Recycled Cotton has been re-processed from reclaimed cotton. The Recycled Claim Standard (RCS) and the Global Recycled Standard (GRS) are chain of custody standards to track the use of recycled content through the supply chain. The GRS, in addition, includes social and environmental requirements that must be met during the processing stages.

Access to good quality, non-GMO seed is necessary to meet the needs of the organic agricultural standard while delivering on fiber quality and meeting industry specifications. Productivity in organic is dependent upon healthy, fertile soil as well as good quality seed. Avoiding and addressing contamination from GMO seed is also key to the success of organic cotton.
Success for all depends upon re-imagining and re-engineering supply chains to improve business security for growers and for organic to scale up. Incubating new ways of working, driving best practices, and ensuring product integrity is integral to improved business models and the resilience of the sector.
The consumer is part of the organic cotton value chain. Educating and driving consumer demand are vital parts of the business models. Brands and retailers of organic cotton need to see a return on investment. They invest significantly in product placement and talk directly to their customer, so consumer engagement is critical.
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First steps to using Organic Cotton:

You can find a certified organic cotton supplier or manufacturer by accessing the OCS or GOTS database. 

Find an OCS Supplier Find a GOTS Supplier

2019 Leaderboard

The Cotton Index is a holistic consideration of both management and uptake of preferred cotton. The companies listed here achieved a Level 4 Leading position in the 2019 MCI Cotton Index and/or progress in uptake of preferred cotton. Learn more at

Table notes:
1. Cotton Index: The Cotton Index is part of the Material Change Index family of indices and is derived from the CFMB survey responses to the Cotton Module.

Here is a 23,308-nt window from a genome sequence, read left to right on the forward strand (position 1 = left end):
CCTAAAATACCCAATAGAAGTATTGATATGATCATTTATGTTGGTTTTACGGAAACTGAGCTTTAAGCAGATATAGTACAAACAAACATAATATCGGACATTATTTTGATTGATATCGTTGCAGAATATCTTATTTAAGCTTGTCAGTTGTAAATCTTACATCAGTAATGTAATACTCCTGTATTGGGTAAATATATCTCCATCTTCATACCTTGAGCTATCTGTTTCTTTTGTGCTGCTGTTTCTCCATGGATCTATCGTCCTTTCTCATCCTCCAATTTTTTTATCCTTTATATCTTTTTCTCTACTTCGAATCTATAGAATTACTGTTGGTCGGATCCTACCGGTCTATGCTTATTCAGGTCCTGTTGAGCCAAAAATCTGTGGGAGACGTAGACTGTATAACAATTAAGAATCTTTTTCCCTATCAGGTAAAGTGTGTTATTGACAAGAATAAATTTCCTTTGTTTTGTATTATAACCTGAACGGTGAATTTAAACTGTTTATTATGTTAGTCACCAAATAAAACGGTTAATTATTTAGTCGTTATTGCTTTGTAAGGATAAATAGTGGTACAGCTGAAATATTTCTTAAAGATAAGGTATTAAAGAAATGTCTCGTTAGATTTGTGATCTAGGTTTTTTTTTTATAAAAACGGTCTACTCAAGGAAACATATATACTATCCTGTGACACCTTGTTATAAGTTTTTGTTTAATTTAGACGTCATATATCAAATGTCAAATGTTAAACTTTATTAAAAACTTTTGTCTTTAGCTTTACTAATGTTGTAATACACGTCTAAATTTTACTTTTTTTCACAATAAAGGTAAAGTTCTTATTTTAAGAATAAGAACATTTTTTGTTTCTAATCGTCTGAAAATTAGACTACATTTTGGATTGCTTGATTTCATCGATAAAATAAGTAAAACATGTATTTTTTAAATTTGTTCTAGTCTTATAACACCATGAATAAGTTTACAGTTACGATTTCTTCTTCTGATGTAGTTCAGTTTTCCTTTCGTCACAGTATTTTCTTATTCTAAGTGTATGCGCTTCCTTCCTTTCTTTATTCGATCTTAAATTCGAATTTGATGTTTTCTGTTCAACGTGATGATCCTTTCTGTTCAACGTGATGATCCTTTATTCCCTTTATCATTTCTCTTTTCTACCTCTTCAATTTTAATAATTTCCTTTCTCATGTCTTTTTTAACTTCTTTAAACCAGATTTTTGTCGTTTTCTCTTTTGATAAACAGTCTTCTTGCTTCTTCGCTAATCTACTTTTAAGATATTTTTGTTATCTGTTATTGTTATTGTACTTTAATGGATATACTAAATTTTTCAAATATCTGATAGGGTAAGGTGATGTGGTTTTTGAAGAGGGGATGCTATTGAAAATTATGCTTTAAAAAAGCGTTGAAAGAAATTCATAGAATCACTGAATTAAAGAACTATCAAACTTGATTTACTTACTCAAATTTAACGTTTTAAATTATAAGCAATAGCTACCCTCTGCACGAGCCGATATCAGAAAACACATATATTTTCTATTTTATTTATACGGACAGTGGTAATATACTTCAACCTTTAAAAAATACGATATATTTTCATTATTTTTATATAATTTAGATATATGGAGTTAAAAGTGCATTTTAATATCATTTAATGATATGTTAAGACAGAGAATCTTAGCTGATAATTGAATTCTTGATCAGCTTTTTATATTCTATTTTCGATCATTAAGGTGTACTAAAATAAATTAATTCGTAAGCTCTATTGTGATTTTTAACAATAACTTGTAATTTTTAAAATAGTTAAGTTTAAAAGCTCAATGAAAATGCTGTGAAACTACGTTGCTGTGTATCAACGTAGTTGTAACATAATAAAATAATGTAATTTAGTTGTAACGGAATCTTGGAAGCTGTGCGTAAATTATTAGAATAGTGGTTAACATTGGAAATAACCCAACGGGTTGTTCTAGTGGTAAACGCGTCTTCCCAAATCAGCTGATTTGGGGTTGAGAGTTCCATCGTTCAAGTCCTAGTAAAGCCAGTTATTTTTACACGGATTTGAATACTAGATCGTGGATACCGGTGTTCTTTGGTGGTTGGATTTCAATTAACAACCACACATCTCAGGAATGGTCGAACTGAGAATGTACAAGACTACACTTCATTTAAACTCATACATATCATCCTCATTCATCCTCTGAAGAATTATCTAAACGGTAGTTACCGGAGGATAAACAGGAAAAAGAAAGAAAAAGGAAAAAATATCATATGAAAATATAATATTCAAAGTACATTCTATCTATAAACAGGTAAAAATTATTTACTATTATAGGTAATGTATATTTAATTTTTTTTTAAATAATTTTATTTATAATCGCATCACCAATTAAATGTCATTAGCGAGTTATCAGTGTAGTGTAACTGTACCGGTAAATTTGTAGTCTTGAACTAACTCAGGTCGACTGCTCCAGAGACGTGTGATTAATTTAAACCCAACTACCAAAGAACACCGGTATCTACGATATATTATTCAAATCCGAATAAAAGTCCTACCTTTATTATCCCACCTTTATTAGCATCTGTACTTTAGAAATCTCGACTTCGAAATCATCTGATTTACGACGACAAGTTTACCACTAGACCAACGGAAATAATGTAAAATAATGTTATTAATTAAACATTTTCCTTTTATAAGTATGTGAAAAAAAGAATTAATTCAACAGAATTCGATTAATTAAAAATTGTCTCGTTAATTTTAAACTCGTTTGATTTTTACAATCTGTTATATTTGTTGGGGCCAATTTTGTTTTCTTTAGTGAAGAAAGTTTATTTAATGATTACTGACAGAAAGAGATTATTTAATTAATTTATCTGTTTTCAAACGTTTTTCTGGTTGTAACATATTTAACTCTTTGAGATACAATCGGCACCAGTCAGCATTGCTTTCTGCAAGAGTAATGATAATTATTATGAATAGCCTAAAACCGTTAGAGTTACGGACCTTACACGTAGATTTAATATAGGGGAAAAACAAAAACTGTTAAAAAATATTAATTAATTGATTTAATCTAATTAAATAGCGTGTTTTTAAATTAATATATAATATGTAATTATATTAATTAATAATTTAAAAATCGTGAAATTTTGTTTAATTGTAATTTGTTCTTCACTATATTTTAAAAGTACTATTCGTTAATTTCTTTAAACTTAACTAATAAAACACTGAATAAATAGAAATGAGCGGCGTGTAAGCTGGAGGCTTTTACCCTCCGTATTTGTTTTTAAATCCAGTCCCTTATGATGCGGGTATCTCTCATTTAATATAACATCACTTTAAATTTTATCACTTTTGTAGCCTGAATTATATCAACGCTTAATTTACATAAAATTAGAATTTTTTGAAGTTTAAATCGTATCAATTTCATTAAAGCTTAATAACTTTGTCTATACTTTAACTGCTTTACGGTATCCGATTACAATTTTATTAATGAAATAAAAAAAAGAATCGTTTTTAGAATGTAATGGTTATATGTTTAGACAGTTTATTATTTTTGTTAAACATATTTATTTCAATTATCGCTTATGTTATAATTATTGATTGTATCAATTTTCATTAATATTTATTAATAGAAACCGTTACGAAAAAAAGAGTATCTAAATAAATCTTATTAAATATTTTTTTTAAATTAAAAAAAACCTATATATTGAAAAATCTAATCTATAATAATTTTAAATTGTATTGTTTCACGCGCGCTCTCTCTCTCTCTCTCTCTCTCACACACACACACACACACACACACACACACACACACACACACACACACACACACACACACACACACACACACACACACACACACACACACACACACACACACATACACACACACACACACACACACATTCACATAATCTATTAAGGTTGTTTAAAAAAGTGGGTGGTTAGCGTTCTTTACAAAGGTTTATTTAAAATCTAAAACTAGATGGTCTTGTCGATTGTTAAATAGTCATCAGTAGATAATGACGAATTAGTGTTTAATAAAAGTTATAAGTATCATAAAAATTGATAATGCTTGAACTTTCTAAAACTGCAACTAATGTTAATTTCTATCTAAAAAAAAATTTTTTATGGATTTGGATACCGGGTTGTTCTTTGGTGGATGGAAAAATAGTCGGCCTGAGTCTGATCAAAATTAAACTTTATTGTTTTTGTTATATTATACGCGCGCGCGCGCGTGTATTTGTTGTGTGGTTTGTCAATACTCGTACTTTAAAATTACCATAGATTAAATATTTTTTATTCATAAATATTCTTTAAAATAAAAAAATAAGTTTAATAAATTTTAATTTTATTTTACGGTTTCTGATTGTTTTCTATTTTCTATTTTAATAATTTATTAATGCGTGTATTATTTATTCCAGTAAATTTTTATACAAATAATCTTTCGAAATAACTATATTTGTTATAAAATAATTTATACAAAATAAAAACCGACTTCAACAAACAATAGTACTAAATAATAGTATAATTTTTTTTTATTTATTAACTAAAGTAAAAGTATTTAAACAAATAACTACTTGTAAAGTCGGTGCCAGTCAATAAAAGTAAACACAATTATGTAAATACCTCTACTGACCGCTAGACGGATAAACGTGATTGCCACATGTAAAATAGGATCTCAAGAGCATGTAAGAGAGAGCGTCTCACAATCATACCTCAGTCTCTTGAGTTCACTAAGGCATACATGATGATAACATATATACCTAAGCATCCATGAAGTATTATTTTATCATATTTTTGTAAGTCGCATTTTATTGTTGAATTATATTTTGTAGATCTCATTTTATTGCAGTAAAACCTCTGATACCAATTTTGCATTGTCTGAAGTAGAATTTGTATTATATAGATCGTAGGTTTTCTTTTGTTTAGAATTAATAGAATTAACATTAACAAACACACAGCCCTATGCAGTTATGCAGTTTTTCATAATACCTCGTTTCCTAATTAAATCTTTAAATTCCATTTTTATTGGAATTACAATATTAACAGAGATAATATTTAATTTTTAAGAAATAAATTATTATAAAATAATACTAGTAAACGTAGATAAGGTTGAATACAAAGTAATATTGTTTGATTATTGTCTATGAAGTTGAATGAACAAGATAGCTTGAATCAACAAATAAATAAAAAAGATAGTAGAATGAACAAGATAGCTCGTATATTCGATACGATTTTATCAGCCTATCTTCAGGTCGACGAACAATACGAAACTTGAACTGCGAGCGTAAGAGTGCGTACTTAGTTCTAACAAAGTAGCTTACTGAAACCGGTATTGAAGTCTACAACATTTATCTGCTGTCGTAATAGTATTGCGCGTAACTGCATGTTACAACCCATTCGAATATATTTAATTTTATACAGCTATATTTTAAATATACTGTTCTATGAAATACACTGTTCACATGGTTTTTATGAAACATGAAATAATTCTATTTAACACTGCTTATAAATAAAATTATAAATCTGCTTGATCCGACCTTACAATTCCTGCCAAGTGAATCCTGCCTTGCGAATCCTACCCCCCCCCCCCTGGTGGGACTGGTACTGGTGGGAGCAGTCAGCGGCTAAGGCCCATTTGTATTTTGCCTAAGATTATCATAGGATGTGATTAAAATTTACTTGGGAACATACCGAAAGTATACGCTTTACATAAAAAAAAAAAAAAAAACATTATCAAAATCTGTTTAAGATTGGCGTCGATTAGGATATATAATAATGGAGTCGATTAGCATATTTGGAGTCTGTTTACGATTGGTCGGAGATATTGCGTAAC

2. Level 4 Leading: Companies that are pioneering industry transformation and scored 76-100 out of 100 possible points in the Cotton Index.
3. Preferred Cotton Portfolio: includes BASF e3, Better Cotton Initiative, bioRe, Cotton made in Africa, Fair Trade, Organic, Organic Fair Trade, and recycled.
4. Portfolio Progress: Companies that are at 50% or more preferred cotton (including companies at 100%).
5. Top 10 by Volume: Companies reporting the highest volumes of preferred cotton uptake.


Learn about the impacts on the ground:

The Organic Cotton-Sustainability Assessment Tool (OC-SAT) is an online tool that explores the environmental, social and economic impacts of organic agriculture.

Organic Cotton – Sustainability Assessment Tool



The Organic Cotton Round Table (OCRT) is a global stakeholder platform that supports and brings together the organic cotton community to be inspired, mobilized, and equipped to act. 

The OCRT has on-going Task Forces for Business Models, Seed & Soils, and Consumer Engagement, as well as an Innovation Lab that seeks out and celebrates new ideas in organic cotton. Click here to learn more.

Every year since its inception in Hong Kong 2012, the OCRT has held an in person meeting alongside the annual Textile Exchange Sustainability Conference. In 2017, Textile Exchange launched the first official Regional OCRT in Izmir, Turkey. The 2021 Global OCRT will be held during Textile Exchange's annual Textile Sustainability Conference, this year being held in Dublin, November 15-19.


If you are interested in joining this Round Table, please send an email to:

Regional OCRT China, 14 March
Global OCRT Vancouver, 15-18 Oct


Regional OCRT Izmir, 10-11 May
Regional OCRT Burkina Faso, 27-29 Sept
Global OCRT Milan, 22-24 Oct

Global OCRT 2017, Washington D.C.
Regional OCRT 2017, Izmir
Global OCRT 2016, Hamburg
Global OCRT 2015, Mumbai
Global OCRT 2014, Portland
Global OCRT 2013, Istanbul
Global OCRT 2012, Hong Kong